For churches in a season of transition—when they’re in between lead pastors—bringing in an interim pastor can be a great decision. This is especially true for churches without a team of pastors in place who are capable of taking on the preaching and leadership duties in the absence of a lead pastor. For denominational churches, the denomination may be able to supply a church with an interim pastor as they search for their new lead pastor, but what about independent, non-denominational churches? Not many of these churches have someone on staff or in their congregation with the gifts, abilities, and time to dedicate to leading a church for as long as it takes to find a new permanent pastor—especially since the pastoral search process can often take more than a year. These churches often look to bring in an interim pastor to help them through the transition time.
Where Should Churches Look to Find an Interim Pastor?
Some churches are blessed to have someone already in their congregation who can step into the interim pastor role. This may be an associate pastor on staff or a retired pastor who is willing and able to come out of retirement for a season to serve the church. But for the many churches that don’t have a clear choice, they have to find an interim pastor from outside their congregation.
There are individuals who put themselves out there as interim pastors for hire. These are often people who have served as lead pastors in the past, and for whatever reason, prefer the role of interim pastor. They might like the regular change of scenery, or the experience of serving in a variety of types of churches. Hopefully, they also feel called to the specific type of ministry that is interim pastoring. These interim pastors are often found through word of mouth. For example, someone in the church knows someone who attended another church in which that interim pastor previously served. The church would then contact the independent interim pastor to see if he would be a good fit to serve as their pastor in the transition period.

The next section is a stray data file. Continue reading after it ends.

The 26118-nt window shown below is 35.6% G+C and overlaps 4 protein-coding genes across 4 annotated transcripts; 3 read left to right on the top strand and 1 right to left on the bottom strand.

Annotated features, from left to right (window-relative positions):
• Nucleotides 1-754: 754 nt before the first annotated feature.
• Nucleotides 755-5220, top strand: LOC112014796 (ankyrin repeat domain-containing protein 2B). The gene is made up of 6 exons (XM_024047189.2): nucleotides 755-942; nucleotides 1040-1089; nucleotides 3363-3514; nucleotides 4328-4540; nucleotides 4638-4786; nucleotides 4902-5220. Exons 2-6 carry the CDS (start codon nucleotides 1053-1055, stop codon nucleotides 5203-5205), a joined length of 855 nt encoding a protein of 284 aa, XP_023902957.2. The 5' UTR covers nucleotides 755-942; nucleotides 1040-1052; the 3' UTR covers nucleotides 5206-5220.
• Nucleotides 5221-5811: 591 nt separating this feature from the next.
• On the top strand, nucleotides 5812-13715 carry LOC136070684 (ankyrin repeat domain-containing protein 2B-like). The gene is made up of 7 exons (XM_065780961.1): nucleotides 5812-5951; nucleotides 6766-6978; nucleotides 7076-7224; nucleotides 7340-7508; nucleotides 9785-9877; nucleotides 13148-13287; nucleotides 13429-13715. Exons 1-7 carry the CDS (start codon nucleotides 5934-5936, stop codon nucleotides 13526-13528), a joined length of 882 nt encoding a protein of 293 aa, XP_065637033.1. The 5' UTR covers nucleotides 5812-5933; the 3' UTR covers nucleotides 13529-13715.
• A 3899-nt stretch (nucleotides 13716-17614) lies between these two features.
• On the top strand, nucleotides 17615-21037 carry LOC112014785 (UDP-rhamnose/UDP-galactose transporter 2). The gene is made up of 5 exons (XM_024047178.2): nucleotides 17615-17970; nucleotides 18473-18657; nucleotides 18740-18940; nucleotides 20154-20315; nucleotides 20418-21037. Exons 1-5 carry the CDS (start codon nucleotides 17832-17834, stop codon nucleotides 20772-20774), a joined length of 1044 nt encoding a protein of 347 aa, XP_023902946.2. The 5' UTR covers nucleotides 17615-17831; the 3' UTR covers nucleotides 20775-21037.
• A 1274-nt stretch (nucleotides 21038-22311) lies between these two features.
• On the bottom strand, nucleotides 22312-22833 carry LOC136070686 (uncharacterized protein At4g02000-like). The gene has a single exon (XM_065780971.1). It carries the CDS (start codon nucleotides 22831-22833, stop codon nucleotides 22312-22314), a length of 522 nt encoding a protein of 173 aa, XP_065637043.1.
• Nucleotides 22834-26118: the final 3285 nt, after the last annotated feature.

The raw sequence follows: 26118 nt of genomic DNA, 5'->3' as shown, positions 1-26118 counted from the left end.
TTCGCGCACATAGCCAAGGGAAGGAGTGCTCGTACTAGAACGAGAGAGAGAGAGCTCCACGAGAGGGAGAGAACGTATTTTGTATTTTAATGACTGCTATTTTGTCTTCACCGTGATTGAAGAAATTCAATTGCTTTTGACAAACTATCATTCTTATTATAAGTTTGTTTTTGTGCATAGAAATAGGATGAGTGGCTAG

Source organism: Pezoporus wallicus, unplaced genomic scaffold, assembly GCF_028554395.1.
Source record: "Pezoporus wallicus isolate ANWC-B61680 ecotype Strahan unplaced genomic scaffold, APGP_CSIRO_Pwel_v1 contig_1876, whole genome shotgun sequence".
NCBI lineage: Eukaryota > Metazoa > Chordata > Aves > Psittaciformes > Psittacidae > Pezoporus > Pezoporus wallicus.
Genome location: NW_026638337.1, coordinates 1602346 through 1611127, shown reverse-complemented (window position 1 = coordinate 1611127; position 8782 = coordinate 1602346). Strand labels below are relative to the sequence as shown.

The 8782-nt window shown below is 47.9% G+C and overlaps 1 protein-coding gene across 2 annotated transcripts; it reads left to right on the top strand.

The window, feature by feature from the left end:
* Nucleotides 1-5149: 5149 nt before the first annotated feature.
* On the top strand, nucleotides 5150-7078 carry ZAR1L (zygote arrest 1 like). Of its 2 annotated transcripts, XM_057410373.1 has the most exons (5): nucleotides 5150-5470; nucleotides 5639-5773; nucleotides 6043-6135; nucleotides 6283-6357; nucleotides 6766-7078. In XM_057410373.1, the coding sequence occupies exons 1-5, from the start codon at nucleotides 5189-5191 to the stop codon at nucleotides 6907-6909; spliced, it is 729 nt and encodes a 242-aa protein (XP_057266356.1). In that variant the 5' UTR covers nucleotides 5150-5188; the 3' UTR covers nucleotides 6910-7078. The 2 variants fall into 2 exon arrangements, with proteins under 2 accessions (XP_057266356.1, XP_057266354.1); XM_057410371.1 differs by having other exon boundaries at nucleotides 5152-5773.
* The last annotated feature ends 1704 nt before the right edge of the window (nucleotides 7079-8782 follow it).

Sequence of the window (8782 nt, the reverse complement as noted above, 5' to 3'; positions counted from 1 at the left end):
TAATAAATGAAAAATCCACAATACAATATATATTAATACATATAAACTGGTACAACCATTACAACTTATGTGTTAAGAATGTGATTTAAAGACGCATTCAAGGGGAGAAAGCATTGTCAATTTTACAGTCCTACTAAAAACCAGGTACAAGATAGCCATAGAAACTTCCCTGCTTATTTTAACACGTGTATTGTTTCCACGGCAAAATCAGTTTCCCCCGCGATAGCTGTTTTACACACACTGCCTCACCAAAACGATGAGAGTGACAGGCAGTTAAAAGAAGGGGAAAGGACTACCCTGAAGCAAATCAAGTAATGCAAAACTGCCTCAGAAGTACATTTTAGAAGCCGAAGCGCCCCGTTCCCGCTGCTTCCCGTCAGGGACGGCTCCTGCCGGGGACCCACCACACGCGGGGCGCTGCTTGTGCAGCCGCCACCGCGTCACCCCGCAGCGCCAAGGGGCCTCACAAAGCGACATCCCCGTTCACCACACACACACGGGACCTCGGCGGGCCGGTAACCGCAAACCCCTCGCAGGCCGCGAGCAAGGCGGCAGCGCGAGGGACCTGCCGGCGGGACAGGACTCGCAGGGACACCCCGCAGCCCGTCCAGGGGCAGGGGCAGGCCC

There are also organizations that specialize in providing churches with interim pastors. One such organization is VitalChurch Ministry. They train and send out interim pastors to churches throughout the United States. They work with churches large and small, independent and denominational, rural and urban. They currently have a team of made up of more than a dozen interim pastors, so there is almost always a pastor available when a church has a need. VitalChurch Ministry matches churches with the interim pastor who will be the best fit, based on the church’s needs and the pastor’s experience and giftings.
What Does an Interim Pastor Do?
The duties of an interim pastor can vary. Some interim pastors are brought in only to preach on Sundays or to serve as church consultants, while others take on all of the duties of a lead pastor, including preaching, staff leadership, organizational development, conflict resolution, ministry evaluation and development, or even a theological reboot.
At VitalChurch Ministry, their interim pastors take on the full role of pastor. According to their organization’s website: “The intentional interim pastors at VitalChurch function not as consultants, but as pastors, with each bringing his own pastoral gifts and strengths to bear on the intentional interim process. Our pastors are not looking to maintain the status quo, but to act as Christ-centered agents of change for churches facing difficult circumstances.”
Before a church brings in an interim pastor, they need to do an honest evaluation of their current circumstances. Do they just need someone to “fill the pulpit” while they search for their next lead pastor, or could they use the transition period as an opportunity to make some needed changes. The answer to this question will determine what type of interim pastor they should bring in.
To learn more about the interim pastors at VitalChurch Ministry, visit their website: https://vitalchurchministry.org/